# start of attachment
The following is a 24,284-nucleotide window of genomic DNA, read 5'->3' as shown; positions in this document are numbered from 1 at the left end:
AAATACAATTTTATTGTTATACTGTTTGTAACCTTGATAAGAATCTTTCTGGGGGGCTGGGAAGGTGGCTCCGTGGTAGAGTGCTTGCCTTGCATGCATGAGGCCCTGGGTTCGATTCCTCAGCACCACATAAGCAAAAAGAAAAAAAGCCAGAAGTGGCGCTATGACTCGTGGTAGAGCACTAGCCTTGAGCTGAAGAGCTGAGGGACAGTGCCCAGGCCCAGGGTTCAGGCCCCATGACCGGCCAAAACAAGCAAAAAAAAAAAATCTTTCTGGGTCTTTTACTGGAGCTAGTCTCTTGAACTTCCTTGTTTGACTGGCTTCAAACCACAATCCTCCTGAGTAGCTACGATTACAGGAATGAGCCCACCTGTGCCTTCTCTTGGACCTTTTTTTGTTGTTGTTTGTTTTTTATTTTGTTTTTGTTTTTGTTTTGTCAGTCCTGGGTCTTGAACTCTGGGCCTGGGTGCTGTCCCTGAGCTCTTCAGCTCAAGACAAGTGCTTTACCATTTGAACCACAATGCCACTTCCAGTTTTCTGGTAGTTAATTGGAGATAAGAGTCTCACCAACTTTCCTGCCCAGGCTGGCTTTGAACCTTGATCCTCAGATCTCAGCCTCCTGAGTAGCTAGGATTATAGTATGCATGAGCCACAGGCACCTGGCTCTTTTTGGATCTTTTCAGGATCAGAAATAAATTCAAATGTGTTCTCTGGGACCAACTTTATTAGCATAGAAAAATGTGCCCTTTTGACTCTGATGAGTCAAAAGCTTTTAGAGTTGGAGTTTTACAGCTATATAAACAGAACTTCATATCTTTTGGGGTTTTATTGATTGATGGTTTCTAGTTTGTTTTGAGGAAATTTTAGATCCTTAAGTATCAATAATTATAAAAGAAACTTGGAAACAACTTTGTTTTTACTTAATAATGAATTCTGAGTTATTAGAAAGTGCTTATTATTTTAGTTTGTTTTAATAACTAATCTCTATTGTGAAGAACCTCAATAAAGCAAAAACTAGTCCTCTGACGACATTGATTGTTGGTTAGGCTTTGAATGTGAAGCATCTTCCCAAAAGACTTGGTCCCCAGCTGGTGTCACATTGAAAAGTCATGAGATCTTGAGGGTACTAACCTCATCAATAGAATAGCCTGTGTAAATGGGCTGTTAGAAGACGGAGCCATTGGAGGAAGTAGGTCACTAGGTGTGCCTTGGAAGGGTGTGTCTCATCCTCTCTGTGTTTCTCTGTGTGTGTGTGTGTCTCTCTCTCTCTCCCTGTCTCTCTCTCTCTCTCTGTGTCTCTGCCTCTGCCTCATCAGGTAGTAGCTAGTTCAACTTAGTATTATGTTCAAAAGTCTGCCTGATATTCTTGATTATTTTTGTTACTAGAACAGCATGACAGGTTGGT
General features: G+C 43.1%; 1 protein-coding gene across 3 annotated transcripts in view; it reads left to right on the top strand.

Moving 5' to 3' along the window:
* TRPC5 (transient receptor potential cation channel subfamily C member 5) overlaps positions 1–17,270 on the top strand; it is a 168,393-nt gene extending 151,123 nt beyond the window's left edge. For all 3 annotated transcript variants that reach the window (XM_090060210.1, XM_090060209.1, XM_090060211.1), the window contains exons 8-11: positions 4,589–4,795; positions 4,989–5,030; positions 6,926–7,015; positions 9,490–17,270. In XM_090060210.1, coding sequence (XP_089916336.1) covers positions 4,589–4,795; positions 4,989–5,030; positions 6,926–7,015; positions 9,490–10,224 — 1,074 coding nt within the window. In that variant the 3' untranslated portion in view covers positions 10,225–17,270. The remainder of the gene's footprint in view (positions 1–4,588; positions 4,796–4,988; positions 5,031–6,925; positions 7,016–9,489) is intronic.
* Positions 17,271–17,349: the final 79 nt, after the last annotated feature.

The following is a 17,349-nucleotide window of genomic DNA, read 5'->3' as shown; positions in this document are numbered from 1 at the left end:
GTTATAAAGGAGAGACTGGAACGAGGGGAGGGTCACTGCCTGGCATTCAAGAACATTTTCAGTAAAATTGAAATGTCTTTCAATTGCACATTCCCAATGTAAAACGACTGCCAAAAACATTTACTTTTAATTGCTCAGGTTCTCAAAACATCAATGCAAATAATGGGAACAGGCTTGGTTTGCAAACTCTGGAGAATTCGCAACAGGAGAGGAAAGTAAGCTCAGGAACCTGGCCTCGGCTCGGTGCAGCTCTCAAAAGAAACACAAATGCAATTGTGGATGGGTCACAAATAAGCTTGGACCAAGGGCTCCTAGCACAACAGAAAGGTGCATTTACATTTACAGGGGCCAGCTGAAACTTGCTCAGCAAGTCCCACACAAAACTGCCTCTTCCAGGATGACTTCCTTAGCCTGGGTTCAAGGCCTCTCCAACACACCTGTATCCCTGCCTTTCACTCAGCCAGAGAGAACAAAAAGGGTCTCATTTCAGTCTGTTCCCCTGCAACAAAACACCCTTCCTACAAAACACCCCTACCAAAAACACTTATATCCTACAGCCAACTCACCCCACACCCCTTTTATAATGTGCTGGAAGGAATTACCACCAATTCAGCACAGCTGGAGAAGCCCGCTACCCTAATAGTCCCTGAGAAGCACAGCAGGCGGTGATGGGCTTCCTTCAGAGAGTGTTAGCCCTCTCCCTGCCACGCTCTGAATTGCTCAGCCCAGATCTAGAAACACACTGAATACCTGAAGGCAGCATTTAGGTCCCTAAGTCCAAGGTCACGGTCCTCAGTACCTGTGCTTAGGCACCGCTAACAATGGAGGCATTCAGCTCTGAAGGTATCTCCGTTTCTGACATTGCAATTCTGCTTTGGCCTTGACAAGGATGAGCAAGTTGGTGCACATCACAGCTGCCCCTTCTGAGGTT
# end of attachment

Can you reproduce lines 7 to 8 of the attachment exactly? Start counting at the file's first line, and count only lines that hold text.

The following is a 17,349-nucleotide window of genomic DNA, read 5'->3' as shown; positions in this document are numbered from 1 at the left end:
GTTATAAAGGAGAGACTGGAACGAGGGGAGGGTCACTGCCTGGCATTCAAGAACATTTTCAGTAAAATTGAAATGTCTTTCAATTGCACATTCCCAATGTAAAACGACTGCCAAAAACATTTACTTTTAATTGCTCAGGTTCTCAAAACATCAATGCAAATAATGGGAACAGGCTTGGTTTGCAAACTCTGGAGAATTCGCAACAGGAGAGGAAAGTAAGCTCAGGAACCTGGCCTCGGCTCGGTGCAGCTCTCAAAAGAAACACAAATGCAATTGTGGATGGGTCACAAATAAGCTTGGACCAAGGGCTCCTAGCACAACAGAAAGGTGCATTTACATTTACAGGGGCCAGCTGAAACTTGCTCAGCAAGTCCCACACAAAACTGCCTCTTCCAGGATGACTTCCTTAGCCTGGGTTCAAGGCCTCTCCAACACACCTGTATCCCTGCCTTTCACTCAGCCAGAGAGAACAAAAAGGGTCTCATTTCAGTCTGTTCCCCTGCAACAAAACACCCTTCCTACAAAACACCCCTACCAAAAACACTTATATCCTACAGCCAACTCACCCCACACCCCTTTTATAATGTGCTGGAAGGAATTACCACCAATTCAGCACAGCTGGAGAAGCCCGCTACCCTAATAGTCCCTGAGAAGCACAGCAGGCGGTGATGGGCTTCCTTCAGAGAGTGTTAGCCCTCTCCCTGCCACGCTCTGAATTGCTCAGCCCAGATCTAGAAACACACTGAATACCTGAAGGCAGCATTTAGGTCCCTAAGTCCAAGGTCACGGTCCTCAGTACCTGTGCTTAGGCACCGCTAACAATGGAGGCATTCAGCTCTGAAGGTATCTCCGTTTCTGACATTGCAATTCTGCTTTGGCCTTGACAAGGATGAGCAAGTTGGTGCACATCACAGCTGCCCCTTCTGAGGTT